The Legal Services Regulatory Authority was established in 2016 and plays an important role in the reform of our legal services. Indeed, one of the areas identified by the troika as urgently in need of fundamental reform was that of legal services, as has been raised already in this debate in the context of the fact that it is prohibitively expensive for people to take action when it needs to be taken. In 2019, the body became responsible for progressing allegations of wrongdoing against solicitors and barristers. Since taking over the complaints procedure, it has detailed in its biannual report the number of complaints it has received and the stages of resolution. In total, 1,241 complaints had been made and 55.4% related to misconduct. Three hundred and fifty-six cases have been closed and 234 deemed inadmissible, with 35 withdrawn. Eighty-six were resolved prior to the informal resolution process, which has already been said. No cases have completed the informal resolution process to date and, therefore, none has moved to the determination process. I suspect that is the area where most resources will be required to get to resolution. We must keep under review what resources are available to the board and whether they are sufficient to do that work on an ongoing basis.

Informal resolutions, with or without the assistance of the Legal Services Regulatory Authority, are the preferred option and it can take some time to mediate these disputes. As has been pointed out, the Legal Services Regulatory Authority reports both parties receiving correspondence. Once they receive that correspondence, it often prompts them to find a resolution. We must be sure that such resolutions are fair. People can often feel that there is inequality in a process. I would like to see some further work done on that in terms of surveying what the experience has been. It is too early to judge the process given that it was only put in place relatively recently. It will also take some time to deal with the volume of complaints. I presume that some of those complaints would have been historical in nature.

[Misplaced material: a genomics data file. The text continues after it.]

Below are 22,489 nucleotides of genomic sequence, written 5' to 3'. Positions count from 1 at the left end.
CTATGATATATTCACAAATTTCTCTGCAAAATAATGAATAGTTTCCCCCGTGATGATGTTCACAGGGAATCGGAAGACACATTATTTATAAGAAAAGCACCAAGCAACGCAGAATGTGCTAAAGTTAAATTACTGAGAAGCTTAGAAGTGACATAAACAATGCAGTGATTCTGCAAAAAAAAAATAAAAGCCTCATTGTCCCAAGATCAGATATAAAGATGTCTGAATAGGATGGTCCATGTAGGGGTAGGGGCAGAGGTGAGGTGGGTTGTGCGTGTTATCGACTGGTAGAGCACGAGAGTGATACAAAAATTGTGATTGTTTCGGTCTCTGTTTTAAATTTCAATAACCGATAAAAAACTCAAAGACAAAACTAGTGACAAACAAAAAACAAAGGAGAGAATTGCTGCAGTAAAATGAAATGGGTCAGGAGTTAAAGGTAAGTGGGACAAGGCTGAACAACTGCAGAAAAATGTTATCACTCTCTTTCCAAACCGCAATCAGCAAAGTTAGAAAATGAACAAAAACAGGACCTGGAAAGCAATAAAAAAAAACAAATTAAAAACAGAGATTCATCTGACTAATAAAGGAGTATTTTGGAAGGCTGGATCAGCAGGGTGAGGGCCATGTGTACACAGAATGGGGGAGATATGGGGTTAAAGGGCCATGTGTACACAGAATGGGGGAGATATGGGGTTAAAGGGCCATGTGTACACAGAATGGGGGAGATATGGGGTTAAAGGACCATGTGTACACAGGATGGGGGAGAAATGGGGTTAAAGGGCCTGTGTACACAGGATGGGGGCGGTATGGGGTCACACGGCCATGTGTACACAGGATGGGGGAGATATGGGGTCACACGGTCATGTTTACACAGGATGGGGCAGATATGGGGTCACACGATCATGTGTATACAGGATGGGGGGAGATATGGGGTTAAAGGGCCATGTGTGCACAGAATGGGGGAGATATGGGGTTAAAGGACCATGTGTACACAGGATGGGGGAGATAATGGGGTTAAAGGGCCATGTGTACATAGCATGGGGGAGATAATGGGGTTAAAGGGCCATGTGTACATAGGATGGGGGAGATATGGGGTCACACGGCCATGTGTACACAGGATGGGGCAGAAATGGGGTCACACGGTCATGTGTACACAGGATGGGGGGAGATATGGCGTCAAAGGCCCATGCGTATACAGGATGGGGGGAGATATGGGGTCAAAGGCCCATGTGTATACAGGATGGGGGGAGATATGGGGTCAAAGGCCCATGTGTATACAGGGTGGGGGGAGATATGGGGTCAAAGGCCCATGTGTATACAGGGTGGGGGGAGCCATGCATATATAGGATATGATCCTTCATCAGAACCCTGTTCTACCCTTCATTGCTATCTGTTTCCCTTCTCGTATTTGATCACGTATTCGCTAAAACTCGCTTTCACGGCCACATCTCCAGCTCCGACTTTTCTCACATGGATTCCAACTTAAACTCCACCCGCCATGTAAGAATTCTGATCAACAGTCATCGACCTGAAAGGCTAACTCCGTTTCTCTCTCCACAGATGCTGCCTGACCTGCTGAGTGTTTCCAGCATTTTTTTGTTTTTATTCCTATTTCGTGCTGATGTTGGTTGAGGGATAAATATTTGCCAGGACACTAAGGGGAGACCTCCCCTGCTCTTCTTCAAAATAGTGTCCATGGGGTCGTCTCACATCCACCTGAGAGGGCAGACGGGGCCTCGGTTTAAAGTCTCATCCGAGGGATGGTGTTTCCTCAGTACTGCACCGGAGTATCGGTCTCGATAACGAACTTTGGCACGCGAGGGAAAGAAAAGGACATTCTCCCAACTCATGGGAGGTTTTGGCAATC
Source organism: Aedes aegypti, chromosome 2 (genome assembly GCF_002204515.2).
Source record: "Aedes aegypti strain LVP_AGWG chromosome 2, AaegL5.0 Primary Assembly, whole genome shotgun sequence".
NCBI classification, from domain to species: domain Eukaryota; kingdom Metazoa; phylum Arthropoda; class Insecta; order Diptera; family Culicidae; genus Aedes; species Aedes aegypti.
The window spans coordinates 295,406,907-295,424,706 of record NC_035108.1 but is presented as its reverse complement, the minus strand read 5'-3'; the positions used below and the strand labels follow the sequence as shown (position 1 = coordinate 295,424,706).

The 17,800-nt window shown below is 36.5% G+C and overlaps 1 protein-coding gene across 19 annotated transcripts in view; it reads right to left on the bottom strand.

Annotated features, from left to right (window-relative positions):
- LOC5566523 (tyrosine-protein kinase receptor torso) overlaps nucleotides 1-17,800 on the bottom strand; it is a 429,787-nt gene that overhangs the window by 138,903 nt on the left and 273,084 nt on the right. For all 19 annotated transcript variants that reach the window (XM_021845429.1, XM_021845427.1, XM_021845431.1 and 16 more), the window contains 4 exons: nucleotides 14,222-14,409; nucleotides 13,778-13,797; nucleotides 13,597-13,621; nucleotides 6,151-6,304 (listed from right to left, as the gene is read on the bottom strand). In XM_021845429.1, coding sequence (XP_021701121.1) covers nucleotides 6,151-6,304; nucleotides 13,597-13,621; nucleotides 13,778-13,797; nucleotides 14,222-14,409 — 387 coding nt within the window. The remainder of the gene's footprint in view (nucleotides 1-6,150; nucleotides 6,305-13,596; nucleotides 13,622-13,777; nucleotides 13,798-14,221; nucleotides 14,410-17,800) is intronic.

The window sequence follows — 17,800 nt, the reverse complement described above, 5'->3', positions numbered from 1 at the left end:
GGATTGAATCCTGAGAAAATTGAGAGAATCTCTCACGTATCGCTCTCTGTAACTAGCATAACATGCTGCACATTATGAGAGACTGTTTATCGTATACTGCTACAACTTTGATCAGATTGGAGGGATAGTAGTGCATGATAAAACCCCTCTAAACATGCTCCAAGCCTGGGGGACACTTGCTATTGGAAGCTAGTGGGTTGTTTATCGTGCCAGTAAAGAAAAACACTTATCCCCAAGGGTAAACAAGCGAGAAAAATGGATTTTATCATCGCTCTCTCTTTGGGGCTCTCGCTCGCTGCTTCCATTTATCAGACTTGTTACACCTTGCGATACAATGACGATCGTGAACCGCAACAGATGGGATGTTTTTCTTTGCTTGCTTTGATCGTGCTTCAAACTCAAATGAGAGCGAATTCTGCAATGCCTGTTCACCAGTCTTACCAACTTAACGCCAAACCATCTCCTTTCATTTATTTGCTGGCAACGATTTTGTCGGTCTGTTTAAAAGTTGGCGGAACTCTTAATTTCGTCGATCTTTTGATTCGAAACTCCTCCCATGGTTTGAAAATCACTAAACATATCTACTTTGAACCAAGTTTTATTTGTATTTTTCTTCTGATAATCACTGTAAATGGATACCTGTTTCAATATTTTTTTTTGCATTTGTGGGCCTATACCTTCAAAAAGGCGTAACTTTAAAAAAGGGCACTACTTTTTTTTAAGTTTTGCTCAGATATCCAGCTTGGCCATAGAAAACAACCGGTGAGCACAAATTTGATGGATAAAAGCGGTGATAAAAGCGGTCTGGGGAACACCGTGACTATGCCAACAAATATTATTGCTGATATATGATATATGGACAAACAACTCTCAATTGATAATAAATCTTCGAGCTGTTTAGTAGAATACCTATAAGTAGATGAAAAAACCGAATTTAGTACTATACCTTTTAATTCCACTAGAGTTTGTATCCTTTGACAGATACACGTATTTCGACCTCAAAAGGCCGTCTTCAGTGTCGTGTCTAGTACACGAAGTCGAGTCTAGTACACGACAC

Shortly after it was established in 2016, the authority began to review barrister and solicitor education. It found evidence of a lack of clarity in respect of the competencies required for a solicitor or a barrister, indirect barriers to entry to the professions, unnecessary duplication in learning and assessment, a mismatch in terms of the skills taught with the needs of users of legal services, gaps in quality and a lack of independent oversight in the education system. It is useful that this has been documented because it obviously sets out an agenda.

The traditions relating to the education of barristers and solicitors have remained largely unchanged since the 19th century, with the Law Society and the Honourable Society of King's Inns holding a monopoly over the professional training.